The polyclonal antibody molecules directed against the immunogenic protein can be isolated from the manmmal (e.g., from the blood) and further purified by well known techniques, such as affinity chromatography using protein A or protein G, which provide primarily the IgG faction of immune serum. Subsequently, or alternatively, the specific antigen which is the target of the immunoglobulin sought, or an epitope thereof, may be immobilized on a column to purify the immune specific antibody by immunoaffinity chromatography. Purification of inmmunoglobulins is discussed, for example, by D. Wilkinson (The Scientist, published by The Scientist, Inc., Philadelphia Pa., Vol. 14, No. 8 (Apr. 17, 2000), pp. 25-28).

3.13.2 Monoclonal Antibodies

The term “monoclonal antibody” (MAb) or “monoclonal antibody composition”, as used herein, refers to a population of antibody molecules that contain only one molecular species of antibody molecule consisting of a unique light chain gene product and a unique heavy chain gene product. In particular, the complementarity determining regions (CDRs) of the monoclonal antibody are identical in all the molecules of the population. MAbs thus contain an antigen-binding site capable of immunoreacting with a particular epitope of the antigen characterized by a unique binding affinity for it.

Monoclonal antibodies can be prepared using hybridoma methods, such as those described by Kohler and Milstein, Nature, 256:495 (1975). In a hybridoma method, a mouse, hamster, or other appropriate host animal, is typically immunized with an immunizing agent to elicit lymphocytes that produce or are capable of producing antibodies that will specifically bind to the immunizing agent. Alternatively, the lymphocytes can be immunized in vitro.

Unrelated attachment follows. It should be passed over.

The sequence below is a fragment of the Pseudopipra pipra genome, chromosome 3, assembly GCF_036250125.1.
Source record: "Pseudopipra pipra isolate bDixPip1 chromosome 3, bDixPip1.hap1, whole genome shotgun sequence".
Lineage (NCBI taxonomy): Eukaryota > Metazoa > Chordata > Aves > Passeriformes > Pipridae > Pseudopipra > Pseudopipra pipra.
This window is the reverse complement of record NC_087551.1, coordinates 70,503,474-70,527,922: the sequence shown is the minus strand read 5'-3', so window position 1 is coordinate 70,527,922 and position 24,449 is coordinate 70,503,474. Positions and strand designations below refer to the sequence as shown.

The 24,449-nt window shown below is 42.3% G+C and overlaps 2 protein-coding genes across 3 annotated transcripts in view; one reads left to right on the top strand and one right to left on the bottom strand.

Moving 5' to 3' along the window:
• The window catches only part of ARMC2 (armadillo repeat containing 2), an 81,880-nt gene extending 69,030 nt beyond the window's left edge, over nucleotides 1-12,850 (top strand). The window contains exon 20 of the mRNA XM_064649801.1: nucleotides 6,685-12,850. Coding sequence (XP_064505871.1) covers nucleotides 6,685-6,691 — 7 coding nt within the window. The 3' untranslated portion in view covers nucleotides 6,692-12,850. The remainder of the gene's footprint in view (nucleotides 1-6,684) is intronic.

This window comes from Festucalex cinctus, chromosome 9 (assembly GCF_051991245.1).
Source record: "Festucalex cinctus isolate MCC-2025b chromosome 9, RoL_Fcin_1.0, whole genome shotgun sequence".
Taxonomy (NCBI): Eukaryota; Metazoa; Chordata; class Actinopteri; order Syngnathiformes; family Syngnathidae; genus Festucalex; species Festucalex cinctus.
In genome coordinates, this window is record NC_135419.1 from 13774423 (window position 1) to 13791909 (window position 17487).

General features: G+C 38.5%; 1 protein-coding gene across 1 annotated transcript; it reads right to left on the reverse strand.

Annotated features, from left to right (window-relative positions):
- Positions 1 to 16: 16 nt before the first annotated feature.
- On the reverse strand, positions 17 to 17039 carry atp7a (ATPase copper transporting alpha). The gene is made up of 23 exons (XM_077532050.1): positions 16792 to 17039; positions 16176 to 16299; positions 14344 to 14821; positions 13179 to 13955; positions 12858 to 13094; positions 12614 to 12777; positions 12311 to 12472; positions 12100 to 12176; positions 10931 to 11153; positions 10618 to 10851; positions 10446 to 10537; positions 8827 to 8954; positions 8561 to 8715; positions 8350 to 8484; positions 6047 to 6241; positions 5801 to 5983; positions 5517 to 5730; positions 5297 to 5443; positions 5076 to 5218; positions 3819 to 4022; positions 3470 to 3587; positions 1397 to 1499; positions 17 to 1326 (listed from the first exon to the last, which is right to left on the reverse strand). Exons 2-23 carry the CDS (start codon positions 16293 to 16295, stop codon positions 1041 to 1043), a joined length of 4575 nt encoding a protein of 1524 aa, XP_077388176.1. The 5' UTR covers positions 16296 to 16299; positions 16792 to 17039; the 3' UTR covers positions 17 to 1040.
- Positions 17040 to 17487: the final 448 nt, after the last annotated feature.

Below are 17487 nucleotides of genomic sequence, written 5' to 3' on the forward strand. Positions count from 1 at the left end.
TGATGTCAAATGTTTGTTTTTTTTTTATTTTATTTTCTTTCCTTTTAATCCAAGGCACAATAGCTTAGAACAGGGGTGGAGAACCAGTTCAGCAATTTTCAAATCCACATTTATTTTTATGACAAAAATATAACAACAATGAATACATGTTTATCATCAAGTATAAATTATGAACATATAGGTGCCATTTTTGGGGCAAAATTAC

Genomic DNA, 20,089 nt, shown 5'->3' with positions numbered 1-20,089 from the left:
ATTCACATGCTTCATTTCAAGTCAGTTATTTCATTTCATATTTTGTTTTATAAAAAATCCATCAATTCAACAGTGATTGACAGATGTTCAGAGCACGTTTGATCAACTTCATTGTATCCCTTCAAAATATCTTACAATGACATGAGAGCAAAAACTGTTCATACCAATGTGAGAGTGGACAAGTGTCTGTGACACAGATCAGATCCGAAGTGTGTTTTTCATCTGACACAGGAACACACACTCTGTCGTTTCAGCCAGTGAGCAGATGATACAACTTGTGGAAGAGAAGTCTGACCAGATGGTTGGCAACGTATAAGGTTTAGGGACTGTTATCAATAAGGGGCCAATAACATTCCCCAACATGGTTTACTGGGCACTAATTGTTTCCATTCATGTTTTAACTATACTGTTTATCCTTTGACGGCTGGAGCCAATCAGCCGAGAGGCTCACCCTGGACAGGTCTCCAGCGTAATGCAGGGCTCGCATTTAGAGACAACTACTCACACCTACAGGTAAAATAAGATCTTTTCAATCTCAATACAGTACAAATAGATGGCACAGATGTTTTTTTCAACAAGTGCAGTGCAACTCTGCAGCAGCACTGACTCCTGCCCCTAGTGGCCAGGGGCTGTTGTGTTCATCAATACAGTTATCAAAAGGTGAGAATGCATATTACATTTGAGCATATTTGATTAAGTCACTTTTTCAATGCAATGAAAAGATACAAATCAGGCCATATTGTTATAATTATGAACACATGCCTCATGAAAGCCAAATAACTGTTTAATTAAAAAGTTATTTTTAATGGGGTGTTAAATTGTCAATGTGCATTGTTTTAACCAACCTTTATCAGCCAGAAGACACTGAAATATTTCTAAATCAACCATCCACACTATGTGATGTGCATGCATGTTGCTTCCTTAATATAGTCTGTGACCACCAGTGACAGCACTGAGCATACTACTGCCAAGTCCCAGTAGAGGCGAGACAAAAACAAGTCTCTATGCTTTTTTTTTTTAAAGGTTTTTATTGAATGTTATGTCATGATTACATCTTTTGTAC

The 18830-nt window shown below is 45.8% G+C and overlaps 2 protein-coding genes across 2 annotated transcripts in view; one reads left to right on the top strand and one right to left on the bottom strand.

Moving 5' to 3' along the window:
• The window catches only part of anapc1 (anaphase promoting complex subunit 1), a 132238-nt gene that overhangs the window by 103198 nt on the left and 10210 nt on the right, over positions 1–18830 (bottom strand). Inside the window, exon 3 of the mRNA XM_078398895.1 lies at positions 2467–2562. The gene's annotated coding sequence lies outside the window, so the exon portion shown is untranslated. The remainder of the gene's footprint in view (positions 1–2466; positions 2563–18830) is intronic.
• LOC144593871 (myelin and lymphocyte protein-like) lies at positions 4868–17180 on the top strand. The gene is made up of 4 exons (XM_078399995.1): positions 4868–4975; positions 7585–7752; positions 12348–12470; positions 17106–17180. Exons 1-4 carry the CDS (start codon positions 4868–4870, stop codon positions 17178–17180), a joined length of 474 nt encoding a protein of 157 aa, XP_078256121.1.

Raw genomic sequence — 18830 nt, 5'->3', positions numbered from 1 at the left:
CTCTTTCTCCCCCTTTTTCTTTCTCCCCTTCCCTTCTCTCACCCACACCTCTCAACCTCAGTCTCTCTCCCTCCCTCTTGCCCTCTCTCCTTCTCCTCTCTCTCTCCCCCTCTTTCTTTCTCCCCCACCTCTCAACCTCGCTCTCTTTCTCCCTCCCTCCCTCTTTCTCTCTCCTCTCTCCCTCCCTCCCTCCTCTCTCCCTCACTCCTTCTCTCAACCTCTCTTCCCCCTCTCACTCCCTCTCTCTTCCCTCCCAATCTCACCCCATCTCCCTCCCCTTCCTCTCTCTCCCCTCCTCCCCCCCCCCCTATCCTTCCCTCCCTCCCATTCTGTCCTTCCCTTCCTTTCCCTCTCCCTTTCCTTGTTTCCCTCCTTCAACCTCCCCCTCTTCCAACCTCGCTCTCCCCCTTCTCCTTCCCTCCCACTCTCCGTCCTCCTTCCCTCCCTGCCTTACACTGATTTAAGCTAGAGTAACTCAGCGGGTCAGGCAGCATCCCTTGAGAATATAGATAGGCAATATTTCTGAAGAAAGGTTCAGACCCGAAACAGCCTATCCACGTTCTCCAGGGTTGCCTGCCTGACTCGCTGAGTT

The immunizing agent will typically include the protein antigen, a fragment thereof or a fusion protein thereof. Generally, either peripheral blood lymphocytes are used if cells of human origin are desired, or spleen cells or lymph node cells are used if non-human mammalian sources are desired. The lymphocytes are then fused with an immortalized cell line using a suitable fusing agent, such as polyethylene glycol, to form a hybridoma cell (Goding, Monoclonal Antibodies: Principles and Practice, Academic Press, (1986) pp. 59-103). Immortalized cell lines are usually transformed mammalian cells, particularly myeloma cells of rodent, bovine and human origin. Usually, rat or mouse myeloma cell lines are employed. The hybridoma cells can be cultured in a suitable culture medium that preferably contains one or more substances that inhibit the growth or survival of the unfused, immortalized cells. For example, if the parental cells lack the enzyme hypoxanthine guanine phosphoribosyl transferase (HGPRT or HPRT), the culture medium for the hybridomas typically will include hypoxanthine, aminopterin, and thymidine (“HAT medium”), which substances prevent the growth of HGPRT-deficient cells.